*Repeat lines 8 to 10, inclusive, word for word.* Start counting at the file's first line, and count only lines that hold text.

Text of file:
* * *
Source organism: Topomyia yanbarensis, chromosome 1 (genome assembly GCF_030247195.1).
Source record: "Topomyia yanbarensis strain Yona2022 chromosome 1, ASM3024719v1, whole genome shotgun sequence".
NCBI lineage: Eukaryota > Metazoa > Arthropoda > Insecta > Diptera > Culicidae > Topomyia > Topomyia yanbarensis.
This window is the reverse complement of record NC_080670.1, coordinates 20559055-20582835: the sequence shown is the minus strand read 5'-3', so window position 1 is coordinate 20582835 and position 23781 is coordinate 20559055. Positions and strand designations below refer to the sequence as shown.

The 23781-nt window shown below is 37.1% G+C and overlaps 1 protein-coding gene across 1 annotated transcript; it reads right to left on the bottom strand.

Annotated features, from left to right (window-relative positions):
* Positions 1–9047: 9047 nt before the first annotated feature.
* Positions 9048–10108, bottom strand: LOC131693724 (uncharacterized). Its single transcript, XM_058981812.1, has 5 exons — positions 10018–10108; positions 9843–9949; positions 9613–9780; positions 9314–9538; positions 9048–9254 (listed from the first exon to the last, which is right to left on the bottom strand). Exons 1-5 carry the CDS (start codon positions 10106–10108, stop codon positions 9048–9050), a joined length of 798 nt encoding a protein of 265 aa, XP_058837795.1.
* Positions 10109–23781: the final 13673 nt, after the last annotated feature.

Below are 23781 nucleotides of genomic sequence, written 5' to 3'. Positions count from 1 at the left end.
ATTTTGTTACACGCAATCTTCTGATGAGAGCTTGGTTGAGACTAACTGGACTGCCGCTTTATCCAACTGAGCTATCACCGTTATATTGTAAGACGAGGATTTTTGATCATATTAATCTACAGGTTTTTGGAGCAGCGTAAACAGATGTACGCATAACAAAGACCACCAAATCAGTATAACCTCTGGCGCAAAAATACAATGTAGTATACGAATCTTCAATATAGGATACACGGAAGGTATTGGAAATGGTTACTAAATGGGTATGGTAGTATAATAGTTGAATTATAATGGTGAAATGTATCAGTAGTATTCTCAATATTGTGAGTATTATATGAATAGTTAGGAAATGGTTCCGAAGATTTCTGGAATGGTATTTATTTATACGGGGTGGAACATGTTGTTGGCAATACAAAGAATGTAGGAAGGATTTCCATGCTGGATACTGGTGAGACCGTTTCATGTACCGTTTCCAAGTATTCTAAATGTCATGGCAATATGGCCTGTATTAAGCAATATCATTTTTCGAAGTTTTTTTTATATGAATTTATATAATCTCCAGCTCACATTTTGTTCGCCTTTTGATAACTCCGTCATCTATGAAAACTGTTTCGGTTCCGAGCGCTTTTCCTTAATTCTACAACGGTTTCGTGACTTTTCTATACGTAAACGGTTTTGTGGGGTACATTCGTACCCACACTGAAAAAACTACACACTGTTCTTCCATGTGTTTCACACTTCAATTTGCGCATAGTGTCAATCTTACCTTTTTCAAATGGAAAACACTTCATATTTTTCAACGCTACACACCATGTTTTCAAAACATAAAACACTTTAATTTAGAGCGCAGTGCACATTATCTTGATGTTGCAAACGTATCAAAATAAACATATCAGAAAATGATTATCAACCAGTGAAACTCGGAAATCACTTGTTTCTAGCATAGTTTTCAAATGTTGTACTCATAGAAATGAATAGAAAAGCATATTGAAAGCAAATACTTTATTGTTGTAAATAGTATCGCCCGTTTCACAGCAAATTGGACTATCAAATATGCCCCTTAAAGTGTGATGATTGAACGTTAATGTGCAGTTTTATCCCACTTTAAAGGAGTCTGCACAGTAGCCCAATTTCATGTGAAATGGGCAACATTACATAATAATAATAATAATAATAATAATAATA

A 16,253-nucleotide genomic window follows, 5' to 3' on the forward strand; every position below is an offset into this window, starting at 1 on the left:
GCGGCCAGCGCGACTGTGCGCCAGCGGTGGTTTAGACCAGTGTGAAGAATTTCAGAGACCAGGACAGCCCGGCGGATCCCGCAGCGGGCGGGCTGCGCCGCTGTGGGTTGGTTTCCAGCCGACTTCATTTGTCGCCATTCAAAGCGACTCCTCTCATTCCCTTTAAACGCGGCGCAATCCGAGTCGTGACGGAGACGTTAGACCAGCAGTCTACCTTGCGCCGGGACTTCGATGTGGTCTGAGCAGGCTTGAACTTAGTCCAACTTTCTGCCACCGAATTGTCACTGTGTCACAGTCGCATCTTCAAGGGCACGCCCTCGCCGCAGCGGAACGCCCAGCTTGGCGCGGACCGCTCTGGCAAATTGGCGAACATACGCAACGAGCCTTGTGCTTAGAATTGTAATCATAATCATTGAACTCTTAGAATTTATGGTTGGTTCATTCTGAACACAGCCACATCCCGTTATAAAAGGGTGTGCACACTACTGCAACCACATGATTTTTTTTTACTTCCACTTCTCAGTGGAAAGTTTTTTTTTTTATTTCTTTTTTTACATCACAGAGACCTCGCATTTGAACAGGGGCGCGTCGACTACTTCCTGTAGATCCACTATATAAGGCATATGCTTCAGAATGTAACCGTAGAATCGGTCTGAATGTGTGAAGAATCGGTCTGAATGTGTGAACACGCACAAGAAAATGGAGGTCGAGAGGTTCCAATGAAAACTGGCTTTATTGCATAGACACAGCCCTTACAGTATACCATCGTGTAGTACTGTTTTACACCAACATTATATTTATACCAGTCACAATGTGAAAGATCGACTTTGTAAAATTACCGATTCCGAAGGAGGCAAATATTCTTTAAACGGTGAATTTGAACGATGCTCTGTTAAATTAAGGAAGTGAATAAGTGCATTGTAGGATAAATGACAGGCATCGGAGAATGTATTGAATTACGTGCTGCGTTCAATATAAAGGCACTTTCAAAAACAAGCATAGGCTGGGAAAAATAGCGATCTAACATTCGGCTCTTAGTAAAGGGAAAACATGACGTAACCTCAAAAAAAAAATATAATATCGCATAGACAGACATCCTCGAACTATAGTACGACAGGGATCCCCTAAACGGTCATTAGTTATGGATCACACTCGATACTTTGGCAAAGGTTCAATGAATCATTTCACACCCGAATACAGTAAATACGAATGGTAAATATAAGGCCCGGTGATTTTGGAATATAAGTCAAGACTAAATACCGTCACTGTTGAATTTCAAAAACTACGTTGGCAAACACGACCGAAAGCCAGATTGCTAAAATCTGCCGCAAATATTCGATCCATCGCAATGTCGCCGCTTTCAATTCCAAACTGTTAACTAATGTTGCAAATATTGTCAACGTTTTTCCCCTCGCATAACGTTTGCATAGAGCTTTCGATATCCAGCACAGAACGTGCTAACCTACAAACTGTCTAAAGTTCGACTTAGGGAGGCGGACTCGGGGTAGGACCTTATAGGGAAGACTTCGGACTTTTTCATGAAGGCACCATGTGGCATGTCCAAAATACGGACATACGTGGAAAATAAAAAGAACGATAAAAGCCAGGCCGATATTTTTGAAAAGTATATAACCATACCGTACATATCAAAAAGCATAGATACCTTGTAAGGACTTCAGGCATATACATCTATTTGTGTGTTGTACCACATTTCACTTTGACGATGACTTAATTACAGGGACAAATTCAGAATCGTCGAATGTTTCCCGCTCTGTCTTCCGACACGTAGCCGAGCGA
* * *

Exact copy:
* Positions 9048–10108, bottom strand: LOC131693724 (uncharacterized). Its single transcript, XM_058981812.1, has 5 exons — positions 10018–10108; positions 9843–9949; positions 9613–9780; positions 9314–9538; positions 9048–9254 (listed from the first exon to the last, which is right to left on the bottom strand). Exons 1-5 carry the CDS (start codon positions 10106–10108, stop codon positions 9048–9050), a joined length of 798 nt encoding a protein of 265 aa, XP_058837795.1.
* Positions 10109–23781: the final 13673 nt, after the last annotated feature.

Below are 23781 nucleotides of genomic sequence, written 5' to 3'. Positions count from 1 at the left end.